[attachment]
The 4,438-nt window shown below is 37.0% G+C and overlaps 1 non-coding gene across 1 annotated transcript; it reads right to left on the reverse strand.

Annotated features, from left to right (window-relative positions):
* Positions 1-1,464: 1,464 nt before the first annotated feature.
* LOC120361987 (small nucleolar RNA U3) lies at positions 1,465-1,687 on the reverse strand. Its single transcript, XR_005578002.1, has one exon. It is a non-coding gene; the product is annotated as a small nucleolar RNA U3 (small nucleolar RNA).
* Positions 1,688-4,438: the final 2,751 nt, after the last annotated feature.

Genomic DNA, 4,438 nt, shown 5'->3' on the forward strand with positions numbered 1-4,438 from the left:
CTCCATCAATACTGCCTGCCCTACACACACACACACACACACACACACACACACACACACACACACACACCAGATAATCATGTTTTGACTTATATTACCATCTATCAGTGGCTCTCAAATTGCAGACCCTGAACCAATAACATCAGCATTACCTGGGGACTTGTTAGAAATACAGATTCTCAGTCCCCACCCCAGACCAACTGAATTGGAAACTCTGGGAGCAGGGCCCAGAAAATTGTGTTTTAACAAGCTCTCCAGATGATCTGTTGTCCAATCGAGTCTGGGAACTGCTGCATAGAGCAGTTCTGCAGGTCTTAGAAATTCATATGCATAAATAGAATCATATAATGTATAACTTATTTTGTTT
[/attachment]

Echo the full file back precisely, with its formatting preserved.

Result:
The 4,438-nt window shown below is 37.0% G+C and overlaps 1 non-coding gene across 1 annotated transcript; it reads right to left on the reverse strand.

Annotated features, from left to right (window-relative positions):
* Positions 1-1,464: 1,464 nt before the first annotated feature.
* LOC120361987 (small nucleolar RNA U3) lies at positions 1,465-1,687 on the reverse strand. Its single transcript, XR_005578002.1, has one exon. It is a non-coding gene; the product is annotated as a small nucleolar RNA U3 (small nucleolar RNA).
* Positions 1,688-4,438: the final 2,751 nt, after the last annotated feature.

Genomic DNA, 4,438 nt, shown 5'->3' on the forward strand with positions numbered 1-4,438 from the left:
CTCCATCAATACTGCCTGCCCTACACACACACACACACACACACACACACACACACACACACACACACACCAGATAATCATGTTTTGACTTATATTACCATCTATCAGTGGCTCTCAAATTGCAGACCCTGAACCAATAACATCAGCATTACCTGGGGACTTGTTAGAAATACAGATTCTCAGTCCCCACCCCAGACCAACTGAATTGGAAACTCTGGGAGCAGGGCCCAGAAAATTGTGTTTTAACAAGCTCTCCAGATGATCTGTTGTCCAATCGAGTCTGGGAACTGCTGCATAGAGCAGTTCTGCAGGTCTTAGAAATTCATATGCATAAATAGAATCATATAATGTATAACTTATTTTGTTT